BY LORIN MCINTOSH
Back in my day, I lived through the COVID-19 pandemic. I remember in January 2020, we started to hear whispers of a new virus in Wuhan, China. We heard that the virus had spread quickly, and there had never been anything like it before. It was soon all over the media. At the time, I was a fourth year medical student, on an obstetrics rotation in hospital. To me, the virus honestly seemed like the latest news topic. Personally, I did not take it too seriously when I first heard about it. I had never imagined that five months later I would be sitting in my room writing about this virus in social isolation.
A couple months after the whispers began, all medical students were pulled off placement until further notice. I will never forget the dean of medicine hosting a zoom meeting, for international students, to explain to us that the borders would likely be closing, and that there would be no consequences if we decided to go back to our home countries to be with our families during this unprecedented time. That was the moment that I realised that I had only a week to make the decision as to whether or not I would go back to the United States, likely until the end of the pandemic. At this stage, the United States had a low case count, and my parents asked me to stay in Australia in fear of the “lockout”. I stayed in Australia, and we began to practice social distancing.
Over the next few months, I quickly learned that stage 3 restrictions meant I could only leave the house for four essential reasons. Social isolation meant you could only be in groups of 2 people. Face masks and social distancing were the new trend, and toilet paper would never again be taken for granted. Grocery shopping became the only weekly/fortnightly outing, and it became stressful. I would often buy what I could find, and rarely could get everything on my shopping list. My partner had to bribe someone at Chadstone (where he worked) for toilet paper. Zoom conferences all of a sudden became the daily norm, and gas cost 89 cents per litre in Melbourne. Also, the VIA was cancelled and OSCEs became pass/fail.
I watched in horror as my home country hit over 1.8 million cases and 100,000 deaths and many of the states began to re-open (pre-maturely). Some of my extended family fled New York City. Most of my extended family lives on the East Coast, in heavily affected areas. Currently, my Mom, Dad, and brother are in social isolation until further notice. My Mom and Dad are in the vulnerable population. Their state has completely re-opened, but is getting over 1,000 new cases per day with no signs of slowing down and ICU beds are starting to reach capacity. My family has made the decision that I will not return to the United States until there is a vaccine. The virus is too out of control. To give some perspective, their state has the same population as Victoria. My family is fortunate to be in the position to be able to continue to isolate. Some of my family and friends are in the frontline essential worker group, and many of my friends began their careers in the medical field during the coronavirus pandemic. I also have friends who have lost their health insurance during the pandemic, which (in America) makes healthcare unaffordable.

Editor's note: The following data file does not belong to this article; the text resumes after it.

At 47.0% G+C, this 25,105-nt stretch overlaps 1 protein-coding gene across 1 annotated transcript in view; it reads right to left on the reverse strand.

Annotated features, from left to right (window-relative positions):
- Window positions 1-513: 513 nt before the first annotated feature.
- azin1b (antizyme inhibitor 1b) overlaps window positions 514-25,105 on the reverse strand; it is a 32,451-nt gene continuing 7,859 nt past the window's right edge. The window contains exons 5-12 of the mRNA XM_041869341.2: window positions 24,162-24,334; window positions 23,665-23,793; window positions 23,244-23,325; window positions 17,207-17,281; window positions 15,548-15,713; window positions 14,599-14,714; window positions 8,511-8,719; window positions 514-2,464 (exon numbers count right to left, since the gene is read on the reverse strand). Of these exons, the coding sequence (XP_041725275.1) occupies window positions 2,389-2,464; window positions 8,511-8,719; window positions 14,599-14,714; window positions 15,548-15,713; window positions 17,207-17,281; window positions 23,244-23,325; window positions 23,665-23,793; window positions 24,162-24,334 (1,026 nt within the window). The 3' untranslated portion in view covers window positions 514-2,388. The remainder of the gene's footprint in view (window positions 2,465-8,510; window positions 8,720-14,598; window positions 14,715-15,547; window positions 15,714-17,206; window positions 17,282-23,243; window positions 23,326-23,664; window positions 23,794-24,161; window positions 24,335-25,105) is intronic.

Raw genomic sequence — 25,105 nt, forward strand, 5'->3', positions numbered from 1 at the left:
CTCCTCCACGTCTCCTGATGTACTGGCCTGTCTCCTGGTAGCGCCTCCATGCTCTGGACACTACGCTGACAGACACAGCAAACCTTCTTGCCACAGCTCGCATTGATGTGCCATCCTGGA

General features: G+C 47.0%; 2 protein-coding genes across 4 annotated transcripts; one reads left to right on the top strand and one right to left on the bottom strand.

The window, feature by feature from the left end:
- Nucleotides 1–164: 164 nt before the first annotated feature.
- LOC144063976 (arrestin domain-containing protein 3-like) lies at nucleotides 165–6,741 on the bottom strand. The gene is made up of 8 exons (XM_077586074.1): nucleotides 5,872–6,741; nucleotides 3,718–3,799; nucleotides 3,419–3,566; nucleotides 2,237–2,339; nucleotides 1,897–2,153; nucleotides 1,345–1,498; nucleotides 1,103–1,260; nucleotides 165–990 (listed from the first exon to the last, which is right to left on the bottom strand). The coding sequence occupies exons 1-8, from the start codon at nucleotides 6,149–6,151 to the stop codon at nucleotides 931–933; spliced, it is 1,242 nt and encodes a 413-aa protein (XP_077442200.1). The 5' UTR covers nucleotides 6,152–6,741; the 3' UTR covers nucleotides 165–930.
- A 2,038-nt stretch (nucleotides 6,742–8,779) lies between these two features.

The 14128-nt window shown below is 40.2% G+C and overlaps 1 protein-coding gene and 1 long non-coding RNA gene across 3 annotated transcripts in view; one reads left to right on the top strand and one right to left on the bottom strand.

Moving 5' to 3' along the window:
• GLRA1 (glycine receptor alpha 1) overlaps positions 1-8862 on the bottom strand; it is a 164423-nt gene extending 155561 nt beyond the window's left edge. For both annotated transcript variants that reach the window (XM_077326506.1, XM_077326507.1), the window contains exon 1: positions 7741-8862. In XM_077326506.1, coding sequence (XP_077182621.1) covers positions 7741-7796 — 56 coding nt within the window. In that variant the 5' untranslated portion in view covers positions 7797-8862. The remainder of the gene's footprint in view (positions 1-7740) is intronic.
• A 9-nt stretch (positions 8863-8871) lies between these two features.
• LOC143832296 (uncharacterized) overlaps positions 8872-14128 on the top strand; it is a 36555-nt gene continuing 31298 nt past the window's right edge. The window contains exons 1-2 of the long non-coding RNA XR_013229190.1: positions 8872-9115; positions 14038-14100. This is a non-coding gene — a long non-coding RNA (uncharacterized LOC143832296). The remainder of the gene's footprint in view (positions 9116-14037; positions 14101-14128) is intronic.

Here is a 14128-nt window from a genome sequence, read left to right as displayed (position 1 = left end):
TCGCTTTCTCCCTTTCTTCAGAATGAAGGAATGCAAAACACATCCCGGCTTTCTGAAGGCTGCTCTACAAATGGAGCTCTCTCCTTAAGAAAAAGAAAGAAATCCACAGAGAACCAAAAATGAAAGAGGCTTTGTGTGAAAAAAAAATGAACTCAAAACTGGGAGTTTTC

Now, in Australia, the restrictions are easing and the curve has flattened. This week, I enjoyed my first dinner (at an actual restaurant!) in five months and can finally leave the city to go hiking again. We are very lucky to be in one of the safest countries in the world right now. I am sharing this perspective because I feel, as an international student, that it is a unique perspective on the COVID-19 pandemic and as a reminder to check on your international friends. Many other countries have been heavily affected, and some international students are still overseas. I am very lucky that I have an amazing support system to help me through these unprecedented times.